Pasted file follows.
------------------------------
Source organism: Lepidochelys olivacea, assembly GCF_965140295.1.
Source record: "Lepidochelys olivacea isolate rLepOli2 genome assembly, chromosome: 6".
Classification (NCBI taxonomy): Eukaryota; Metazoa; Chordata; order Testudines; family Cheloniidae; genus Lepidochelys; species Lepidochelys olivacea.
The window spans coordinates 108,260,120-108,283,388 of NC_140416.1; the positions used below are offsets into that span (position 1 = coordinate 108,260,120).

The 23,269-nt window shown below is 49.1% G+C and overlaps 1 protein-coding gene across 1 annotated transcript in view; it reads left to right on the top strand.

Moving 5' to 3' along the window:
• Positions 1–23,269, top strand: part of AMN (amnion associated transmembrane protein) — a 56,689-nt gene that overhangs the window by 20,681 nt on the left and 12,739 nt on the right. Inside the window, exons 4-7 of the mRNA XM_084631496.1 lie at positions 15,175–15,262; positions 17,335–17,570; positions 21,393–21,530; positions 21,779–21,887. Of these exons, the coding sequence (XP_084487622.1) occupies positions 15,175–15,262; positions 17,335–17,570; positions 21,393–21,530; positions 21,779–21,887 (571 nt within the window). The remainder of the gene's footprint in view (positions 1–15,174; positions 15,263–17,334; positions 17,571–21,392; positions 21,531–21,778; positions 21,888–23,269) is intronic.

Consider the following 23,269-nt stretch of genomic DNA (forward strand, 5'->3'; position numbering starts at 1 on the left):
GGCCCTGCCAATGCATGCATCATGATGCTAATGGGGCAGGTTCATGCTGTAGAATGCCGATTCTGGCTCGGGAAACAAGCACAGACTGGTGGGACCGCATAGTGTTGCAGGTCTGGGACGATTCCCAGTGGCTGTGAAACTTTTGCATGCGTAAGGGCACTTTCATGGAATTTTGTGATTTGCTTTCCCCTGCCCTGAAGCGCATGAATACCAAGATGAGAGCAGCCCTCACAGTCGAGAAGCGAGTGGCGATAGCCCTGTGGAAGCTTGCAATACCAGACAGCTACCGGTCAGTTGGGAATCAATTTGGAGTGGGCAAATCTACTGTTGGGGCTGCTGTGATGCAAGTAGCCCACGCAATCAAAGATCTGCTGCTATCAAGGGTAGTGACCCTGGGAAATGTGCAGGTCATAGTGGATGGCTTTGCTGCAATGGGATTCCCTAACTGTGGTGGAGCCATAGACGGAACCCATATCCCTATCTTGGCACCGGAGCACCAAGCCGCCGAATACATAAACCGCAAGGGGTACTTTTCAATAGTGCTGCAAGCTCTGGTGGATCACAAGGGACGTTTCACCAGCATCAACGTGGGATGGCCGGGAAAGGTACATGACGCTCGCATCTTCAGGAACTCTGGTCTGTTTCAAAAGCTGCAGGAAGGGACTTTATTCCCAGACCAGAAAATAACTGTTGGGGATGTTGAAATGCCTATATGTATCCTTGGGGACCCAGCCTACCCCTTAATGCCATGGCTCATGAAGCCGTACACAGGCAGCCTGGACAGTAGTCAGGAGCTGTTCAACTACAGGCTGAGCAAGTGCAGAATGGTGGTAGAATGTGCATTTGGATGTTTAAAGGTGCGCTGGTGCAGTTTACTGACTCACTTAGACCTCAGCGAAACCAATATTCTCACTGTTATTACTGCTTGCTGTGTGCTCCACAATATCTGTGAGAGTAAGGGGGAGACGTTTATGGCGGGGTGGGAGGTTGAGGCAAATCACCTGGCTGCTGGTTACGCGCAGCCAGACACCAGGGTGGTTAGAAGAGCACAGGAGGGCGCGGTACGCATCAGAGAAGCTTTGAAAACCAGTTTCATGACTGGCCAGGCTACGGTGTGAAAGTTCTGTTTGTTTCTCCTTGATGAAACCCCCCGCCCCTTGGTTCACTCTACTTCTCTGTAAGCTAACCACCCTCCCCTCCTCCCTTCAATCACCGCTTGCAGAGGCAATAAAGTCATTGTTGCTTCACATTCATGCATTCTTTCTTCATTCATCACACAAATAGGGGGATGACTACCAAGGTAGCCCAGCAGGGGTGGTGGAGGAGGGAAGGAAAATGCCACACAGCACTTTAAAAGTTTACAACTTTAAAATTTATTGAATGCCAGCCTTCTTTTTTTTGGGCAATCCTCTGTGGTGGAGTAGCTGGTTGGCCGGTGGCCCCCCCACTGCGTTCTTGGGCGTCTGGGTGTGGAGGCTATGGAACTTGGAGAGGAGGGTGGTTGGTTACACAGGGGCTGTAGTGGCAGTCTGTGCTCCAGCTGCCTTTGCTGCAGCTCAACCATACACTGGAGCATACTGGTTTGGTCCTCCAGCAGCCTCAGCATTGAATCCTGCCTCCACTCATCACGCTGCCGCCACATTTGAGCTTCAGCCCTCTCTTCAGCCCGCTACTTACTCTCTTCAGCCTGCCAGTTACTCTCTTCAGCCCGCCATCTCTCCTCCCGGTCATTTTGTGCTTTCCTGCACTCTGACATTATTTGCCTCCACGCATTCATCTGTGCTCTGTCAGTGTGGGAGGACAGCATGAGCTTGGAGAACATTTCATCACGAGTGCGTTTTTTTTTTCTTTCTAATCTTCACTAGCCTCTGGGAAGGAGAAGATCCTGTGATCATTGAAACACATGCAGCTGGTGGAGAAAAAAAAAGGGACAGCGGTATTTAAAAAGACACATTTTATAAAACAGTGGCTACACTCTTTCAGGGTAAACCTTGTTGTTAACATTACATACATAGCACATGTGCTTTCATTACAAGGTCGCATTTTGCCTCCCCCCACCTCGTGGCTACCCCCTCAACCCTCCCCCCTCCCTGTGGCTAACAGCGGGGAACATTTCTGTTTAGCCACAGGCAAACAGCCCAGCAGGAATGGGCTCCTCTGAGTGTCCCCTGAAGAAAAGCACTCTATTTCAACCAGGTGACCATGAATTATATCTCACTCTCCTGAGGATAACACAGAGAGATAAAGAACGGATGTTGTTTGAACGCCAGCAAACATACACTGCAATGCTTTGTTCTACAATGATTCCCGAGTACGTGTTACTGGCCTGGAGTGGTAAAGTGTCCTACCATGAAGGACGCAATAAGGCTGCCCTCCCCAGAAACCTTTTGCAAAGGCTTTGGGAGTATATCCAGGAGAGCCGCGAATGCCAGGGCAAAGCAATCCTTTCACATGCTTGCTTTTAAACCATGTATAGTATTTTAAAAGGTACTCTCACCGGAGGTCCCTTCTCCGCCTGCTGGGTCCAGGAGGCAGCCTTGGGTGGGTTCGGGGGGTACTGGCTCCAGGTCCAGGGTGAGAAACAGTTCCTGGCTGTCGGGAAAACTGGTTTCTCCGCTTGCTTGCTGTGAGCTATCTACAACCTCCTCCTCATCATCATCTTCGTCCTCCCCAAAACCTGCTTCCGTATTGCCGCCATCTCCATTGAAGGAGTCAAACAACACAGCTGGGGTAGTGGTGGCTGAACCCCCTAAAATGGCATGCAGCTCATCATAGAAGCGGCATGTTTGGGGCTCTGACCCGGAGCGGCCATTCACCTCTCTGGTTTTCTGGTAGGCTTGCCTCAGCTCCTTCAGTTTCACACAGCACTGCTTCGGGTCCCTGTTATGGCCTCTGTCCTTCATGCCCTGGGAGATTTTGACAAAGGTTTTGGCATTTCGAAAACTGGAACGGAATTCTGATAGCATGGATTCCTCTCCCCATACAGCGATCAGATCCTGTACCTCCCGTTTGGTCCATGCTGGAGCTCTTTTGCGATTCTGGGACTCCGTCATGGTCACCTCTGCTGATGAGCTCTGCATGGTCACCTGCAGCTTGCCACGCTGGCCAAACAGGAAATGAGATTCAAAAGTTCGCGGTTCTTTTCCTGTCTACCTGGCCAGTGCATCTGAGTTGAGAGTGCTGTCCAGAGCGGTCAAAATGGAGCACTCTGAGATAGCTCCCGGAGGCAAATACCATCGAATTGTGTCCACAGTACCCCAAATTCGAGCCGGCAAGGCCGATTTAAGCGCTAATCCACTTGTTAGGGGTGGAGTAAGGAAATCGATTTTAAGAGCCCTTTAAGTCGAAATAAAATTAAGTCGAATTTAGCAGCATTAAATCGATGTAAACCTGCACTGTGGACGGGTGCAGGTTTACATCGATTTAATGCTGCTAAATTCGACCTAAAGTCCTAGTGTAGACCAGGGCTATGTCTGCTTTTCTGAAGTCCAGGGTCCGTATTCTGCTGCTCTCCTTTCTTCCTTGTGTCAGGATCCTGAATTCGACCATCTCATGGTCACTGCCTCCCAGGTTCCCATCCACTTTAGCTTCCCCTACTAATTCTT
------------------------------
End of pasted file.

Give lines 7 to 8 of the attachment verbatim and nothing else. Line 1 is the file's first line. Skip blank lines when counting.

• Positions 1–23,269, top strand: part of AMN (amnion associated transmembrane protein) — a 56,689-nt gene that overhangs the window by 20,681 nt on the left and 12,739 nt on the right. Inside the window, exons 4-7 of the mRNA XM_084631496.1 lie at positions 15,175–15,262; positions 17,335–17,570; positions 21,393–21,530; positions 21,779–21,887. Of these exons, the coding sequence (XP_084487622.1) occupies positions 15,175–15,262; positions 17,335–17,570; positions 21,393–21,530; positions 21,779–21,887 (571 nt within the window). The remainder of the gene's footprint in view (positions 1–15,174; positions 15,263–17,334; positions 17,571–21,392; positions 21,531–21,778; positions 21,888–23,269) is intronic.

Consider the following 23,269-nt stretch of genomic DNA (forward strand, 5'->3'; position numbering starts at 1 on the left):